Monday, 21 April 2008

Good times, bad times

Perhaps we now live in a much simpler age.

Pick up any newspaper, switch on the TV, or talk amongst friends or colleagues and there is only one serious economic problem facing the UK today – the housing market. To be more specific, how do we avoid a calamitous house price crash?

Can it really be this simple? Go back ten years and the UK faced a host of economic difficulties - competitiveness, exchange rate policy, inflation, unemployment, and labour market reform - just to name a few. Were those problems resolved; leaving us with just one question – how do we sustain long-term price appreciation of one key asset.

No, the problems did not go away. We hid some with some dishonest statistics, we simply ignored others, and even created a few new ones. Therefore, here is my list of the UK’s seven obscured and neglected economic difficulties.

What ever happens to house prices, these little difficulties will still be there making life more miserable than it should be.

1. The current account deficit

As economic problems go, they do not come any bigger than a massive and unsustainable UK external deficit. Last year, the UK imported about 4.2 percent of GDP more than exported. Last year’s deficit was the second highest since 1948.

How did this problem come about? Too much shopping and not enough saving. We can find the counterpart of this deficit in the huge increase in personal sector debt, particularly unsecured debt.

What do we need to do to reduce this huge deficit. we would make a start if we avoided the local shopping centre for a couple of weekends.

2. The net investment position

Unfortunately, our external problems do not end with a large current-account deficit. The UK is also deeply in the red in terms of assets and liabilities. The net investment position is the difference between UK assets owned abroad, and foreign owned UK assets. Last year, this difference amounted to ₤350 billion.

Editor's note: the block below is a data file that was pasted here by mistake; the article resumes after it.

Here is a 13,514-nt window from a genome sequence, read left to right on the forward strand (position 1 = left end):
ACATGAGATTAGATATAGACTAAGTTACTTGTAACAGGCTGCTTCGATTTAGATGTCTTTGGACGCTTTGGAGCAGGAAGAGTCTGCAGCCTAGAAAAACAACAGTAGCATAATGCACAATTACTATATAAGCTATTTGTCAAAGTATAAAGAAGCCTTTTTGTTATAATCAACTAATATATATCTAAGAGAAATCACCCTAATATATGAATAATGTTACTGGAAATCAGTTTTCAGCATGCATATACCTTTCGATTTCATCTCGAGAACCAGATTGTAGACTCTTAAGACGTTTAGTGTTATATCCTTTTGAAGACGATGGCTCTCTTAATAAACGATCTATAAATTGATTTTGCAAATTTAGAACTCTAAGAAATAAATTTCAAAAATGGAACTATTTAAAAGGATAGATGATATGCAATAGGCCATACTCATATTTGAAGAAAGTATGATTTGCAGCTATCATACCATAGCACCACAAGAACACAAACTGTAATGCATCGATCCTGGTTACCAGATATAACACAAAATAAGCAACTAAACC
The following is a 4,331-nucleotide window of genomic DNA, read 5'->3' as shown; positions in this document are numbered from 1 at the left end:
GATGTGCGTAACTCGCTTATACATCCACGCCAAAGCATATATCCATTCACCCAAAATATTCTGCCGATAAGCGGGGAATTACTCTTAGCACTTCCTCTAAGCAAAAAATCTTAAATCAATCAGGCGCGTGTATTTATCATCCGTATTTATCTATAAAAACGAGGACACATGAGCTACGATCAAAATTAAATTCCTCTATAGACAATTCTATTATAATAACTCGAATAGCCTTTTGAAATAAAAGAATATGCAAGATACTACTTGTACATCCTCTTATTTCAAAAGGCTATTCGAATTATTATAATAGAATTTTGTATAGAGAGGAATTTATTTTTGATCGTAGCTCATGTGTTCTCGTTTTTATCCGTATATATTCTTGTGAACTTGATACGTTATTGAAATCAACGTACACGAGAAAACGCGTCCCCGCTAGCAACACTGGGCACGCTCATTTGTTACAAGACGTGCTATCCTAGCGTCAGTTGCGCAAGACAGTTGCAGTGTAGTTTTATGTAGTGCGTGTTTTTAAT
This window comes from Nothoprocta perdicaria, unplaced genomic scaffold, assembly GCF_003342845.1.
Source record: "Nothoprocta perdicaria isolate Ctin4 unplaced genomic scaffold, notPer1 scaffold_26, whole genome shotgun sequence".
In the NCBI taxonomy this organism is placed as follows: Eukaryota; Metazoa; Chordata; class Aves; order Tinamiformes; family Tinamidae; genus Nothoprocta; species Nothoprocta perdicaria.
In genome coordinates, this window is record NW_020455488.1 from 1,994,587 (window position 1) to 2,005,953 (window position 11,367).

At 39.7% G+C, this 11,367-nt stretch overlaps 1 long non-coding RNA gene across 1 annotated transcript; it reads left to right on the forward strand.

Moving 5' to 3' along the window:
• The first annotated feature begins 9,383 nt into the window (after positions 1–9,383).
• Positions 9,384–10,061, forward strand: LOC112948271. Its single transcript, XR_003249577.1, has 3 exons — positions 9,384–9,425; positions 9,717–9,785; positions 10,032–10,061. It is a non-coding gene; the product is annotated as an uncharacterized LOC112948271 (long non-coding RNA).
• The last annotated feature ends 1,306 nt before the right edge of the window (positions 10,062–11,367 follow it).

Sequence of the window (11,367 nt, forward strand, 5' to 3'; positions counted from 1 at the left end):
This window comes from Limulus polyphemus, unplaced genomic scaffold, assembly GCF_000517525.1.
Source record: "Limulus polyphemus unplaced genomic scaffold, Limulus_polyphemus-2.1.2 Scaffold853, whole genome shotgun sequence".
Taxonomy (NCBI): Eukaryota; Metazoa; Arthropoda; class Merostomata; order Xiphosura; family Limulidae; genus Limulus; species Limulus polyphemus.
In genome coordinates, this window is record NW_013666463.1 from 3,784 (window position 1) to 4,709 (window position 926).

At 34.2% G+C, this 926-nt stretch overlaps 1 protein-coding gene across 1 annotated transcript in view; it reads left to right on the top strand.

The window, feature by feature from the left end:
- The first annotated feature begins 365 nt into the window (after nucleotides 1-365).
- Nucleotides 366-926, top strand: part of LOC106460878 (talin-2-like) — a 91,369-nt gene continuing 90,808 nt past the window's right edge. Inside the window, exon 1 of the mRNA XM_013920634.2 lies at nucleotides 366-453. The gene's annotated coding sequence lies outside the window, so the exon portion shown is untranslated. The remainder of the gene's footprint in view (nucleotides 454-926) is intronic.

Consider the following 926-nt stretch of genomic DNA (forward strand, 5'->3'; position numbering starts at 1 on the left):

The problem is not about the ownership. Rather, the problem is about the net outflow of payments that such a negative net investment position generates. Each year, foreigners expect a rate of return on their UK assets, while we expect a return on our foreign ones. The difference between these two income flows turns up in the current account.

Previously, the UK had a positive net investment position. This generated a lot of income that helped us finance a large trade deficit. Since we now have fewer assets and more liabilities, that positive income flow has now gone, and our current account position is now a lot weaker.

3. The crashing pound

This problem is a lot more noticeable when on holiday in Europe. Since last August, sterling has depreciated by about 16 percent against the euro. The collapse of sterling threatens to push UK inflation higher, as imports become more expensive.

The rapidly devaluing pound also weakens the attractiveness of the UK as a financial centre. Why would any foreigner buy a UK asset, only to find its value disappearing down a hole? However, we will return to the UK's particular vulnerability to the ebb and flow of money markets later.

4. Inflation

Okay, I will admit that this problem gets a mention about once a month. However, the true extent of UK inflation is hidden by some crafty statistical manipulation.

For many years, the UK had a perfectly reliable measure of inflation - the retail price index (RPI). Over the last 10 years, the Bank of England sidelined this index and replaced it with the consumer price index (CPI).

Guess what. The RPI has consistently shown much higher inflation than the CPI. Over the last couple of years, the RPI regularly recorded an inflation rate of around four to five percent. Meanwhile, the consumer price index increased at a much more modest and politically convenient two to three percent a year.

Therefore, despite what the newspapers might tell us, the UK has a deep-seated and persistent problem with inflation.

5. Low savings rate and the demographic time bomb

No one in the UK saves anymore. To some extent, this is probably a rational, if shortsighted, reaction to high inflation. Why save today when inflation will reduce the purchasing power of savings later.